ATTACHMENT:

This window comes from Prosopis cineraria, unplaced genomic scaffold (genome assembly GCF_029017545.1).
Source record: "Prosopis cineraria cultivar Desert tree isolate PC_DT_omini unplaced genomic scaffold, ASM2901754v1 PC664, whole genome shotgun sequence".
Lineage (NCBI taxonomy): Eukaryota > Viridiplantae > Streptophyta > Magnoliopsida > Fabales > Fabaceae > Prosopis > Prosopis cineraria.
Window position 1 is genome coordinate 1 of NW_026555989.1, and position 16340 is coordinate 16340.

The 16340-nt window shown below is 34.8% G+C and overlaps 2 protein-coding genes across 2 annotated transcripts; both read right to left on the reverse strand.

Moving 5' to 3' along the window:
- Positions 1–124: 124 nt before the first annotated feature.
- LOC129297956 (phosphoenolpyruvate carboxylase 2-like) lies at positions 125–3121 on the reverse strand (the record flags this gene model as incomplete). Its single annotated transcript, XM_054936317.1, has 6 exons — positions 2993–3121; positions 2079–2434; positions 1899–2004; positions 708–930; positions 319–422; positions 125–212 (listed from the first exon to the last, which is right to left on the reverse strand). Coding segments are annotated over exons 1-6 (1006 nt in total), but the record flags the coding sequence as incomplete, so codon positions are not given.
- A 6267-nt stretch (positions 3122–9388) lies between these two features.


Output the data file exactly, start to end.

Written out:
This window comes from Prosopis cineraria, unplaced genomic scaffold (genome assembly GCF_029017545.1).
Source record: "Prosopis cineraria cultivar Desert tree isolate PC_DT_omini unplaced genomic scaffold, ASM2901754v1 PC664, whole genome shotgun sequence".
Lineage (NCBI taxonomy): Eukaryota > Viridiplantae > Streptophyta > Magnoliopsida > Fabales > Fabaceae > Prosopis > Prosopis cineraria.
Window position 1 is genome coordinate 1 of NW_026555989.1, and position 16340 is coordinate 16340.

The 16340-nt window shown below is 34.8% G+C and overlaps 2 protein-coding genes across 2 annotated transcripts; both read right to left on the reverse strand.

Moving 5' to 3' along the window:
- Positions 1–124: 124 nt before the first annotated feature.
- LOC129297956 (phosphoenolpyruvate carboxylase 2-like) lies at positions 125–3121 on the reverse strand (the record flags this gene model as incomplete). Its single annotated transcript, XM_054936317.1, has 6 exons — positions 2993–3121; positions 2079–2434; positions 1899–2004; positions 708–930; positions 319–422; positions 125–212 (listed from the first exon to the last, which is right to left on the reverse strand). Coding segments are annotated over exons 1-6 (1006 nt in total), but the record flags the coding sequence as incomplete, so codon positions are not given.
- A 6267-nt stretch (positions 3122–9388) lies between these two features.